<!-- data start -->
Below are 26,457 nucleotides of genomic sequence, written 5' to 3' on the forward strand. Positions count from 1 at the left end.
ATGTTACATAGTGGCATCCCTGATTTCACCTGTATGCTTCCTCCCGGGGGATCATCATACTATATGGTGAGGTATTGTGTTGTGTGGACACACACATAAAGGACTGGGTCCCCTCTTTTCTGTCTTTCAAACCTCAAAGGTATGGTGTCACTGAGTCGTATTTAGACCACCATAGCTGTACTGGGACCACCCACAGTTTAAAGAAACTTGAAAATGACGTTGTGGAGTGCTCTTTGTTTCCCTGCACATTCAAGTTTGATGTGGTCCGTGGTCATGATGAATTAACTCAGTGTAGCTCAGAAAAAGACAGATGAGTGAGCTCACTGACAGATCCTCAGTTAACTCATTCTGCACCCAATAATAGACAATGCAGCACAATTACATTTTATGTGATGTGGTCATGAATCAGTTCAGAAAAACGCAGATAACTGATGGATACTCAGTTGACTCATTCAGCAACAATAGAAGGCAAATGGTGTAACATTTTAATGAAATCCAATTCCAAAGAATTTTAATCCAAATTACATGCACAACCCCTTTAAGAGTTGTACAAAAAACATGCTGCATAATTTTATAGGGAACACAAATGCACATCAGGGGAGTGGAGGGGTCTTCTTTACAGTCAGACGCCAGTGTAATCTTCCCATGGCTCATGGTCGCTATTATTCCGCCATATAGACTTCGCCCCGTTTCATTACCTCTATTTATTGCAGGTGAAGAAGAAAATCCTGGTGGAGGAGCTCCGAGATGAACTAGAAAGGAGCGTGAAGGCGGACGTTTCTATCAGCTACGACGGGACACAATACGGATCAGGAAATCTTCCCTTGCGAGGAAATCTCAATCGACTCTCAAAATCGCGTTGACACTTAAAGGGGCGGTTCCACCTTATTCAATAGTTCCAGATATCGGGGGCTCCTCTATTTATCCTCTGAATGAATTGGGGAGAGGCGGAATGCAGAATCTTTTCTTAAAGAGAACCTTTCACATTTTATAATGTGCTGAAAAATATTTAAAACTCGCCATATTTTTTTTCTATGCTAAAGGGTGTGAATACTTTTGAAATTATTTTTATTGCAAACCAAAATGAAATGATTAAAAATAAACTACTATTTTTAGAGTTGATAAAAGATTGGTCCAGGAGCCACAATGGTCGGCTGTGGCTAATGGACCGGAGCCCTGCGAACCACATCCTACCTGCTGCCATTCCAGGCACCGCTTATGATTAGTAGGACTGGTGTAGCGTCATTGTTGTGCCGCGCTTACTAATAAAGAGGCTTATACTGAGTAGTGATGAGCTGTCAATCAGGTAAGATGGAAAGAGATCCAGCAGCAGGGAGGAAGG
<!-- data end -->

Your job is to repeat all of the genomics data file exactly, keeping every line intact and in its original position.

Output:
Below are 26,457 nucleotides of genomic sequence, written 5' to 3' on the forward strand. Positions count from 1 at the left end.
ATGTTACATAGTGGCATCCCTGATTTCACCTGTATGCTTCCTCCCGGGGGATCATCATACTATATGGTGAGGTATTGTGTTGTGTGGACACACACATAAAGGACTGGGTCCCCTCTTTTCTGTCTTTCAAACCTCAAAGGTATGGTGTCACTGAGTCGTATTTAGACCACCATAGCTGTACTGGGACCACCCACAGTTTAAAGAAACTTGAAAATGACGTTGTGGAGTGCTCTTTGTTTCCCTGCACATTCAAGTTTGATGTGGTCCGTGGTCATGATGAATTAACTCAGTGTAGCTCAGAAAAAGACAGATGAGTGAGCTCACTGACAGATCCTCAGTTAACTCATTCTGCACCCAATAATAGACAATGCAGCACAATTACATTTTATGTGATGTGGTCATGAATCAGTTCAGAAAAACGCAGATAACTGATGGATACTCAGTTGACTCATTCAGCAACAATAGAAGGCAAATGGTGTAACATTTTAATGAAATCCAATTCCAAAGAATTTTAATCCAAATTACATGCACAACCCCTTTAAGAGTTGTACAAAAAACATGCTGCATAATTTTATAGGGAACACAAATGCACATCAGGGGAGTGGAGGGGTCTTCTTTACAGTCAGACGCCAGTGTAATCTTCCCATGGCTCATGGTCGCTATTATTCCGCCATATAGACTTCGCCCCGTTTCATTACCTCTATTTATTGCAGGTGAAGAAGAAAATCCTGGTGGAGGAGCTCCGAGATGAACTAGAAAGGAGCGTGAAGGCGGACGTTTCTATCAGCTACGACGGGACACAATACGGATCAGGAAATCTTCCCTTGCGAGGAAATCTCAATCGACTCTCAAAATCGCGTTGACACTTAAAGGGGCGGTTCCACCTTATTCAATAGTTCCAGATATCGGGGGCTCCTCTATTTATCCTCTGAATGAATTGGGGAGAGGCGGAATGCAGAATCTTTTCTTAAAGAGAACCTTTCACATTTTATAATGTGCTGAAAAATATTTAAAACTCGCCATATTTTTTTTCTATGCTAAAGGGTGTGAATACTTTTGAAATTATTTTTATTGCAAACCAAAATGAAATGATTAAAAATAAACTACTATTTTTAGAGTTGATAAAAGATTGGTCCAGGAGCCACAATGGTCGGCTGTGGCTAATGGACCGGAGCCCTGCGAACCACATCCTACCTGCTGCCATTCCAGGCACCGCTTATGATTAGTAGGACTGGTGTAGCGTCATTGTTGTGCCGCGCTTACTAATAAAGAGGCTTATACTGAGTAGTGATGAGCTGTCAATCAGGTAAGATGGAAAGAGATCCAGCAGCAGGGAGGAAGG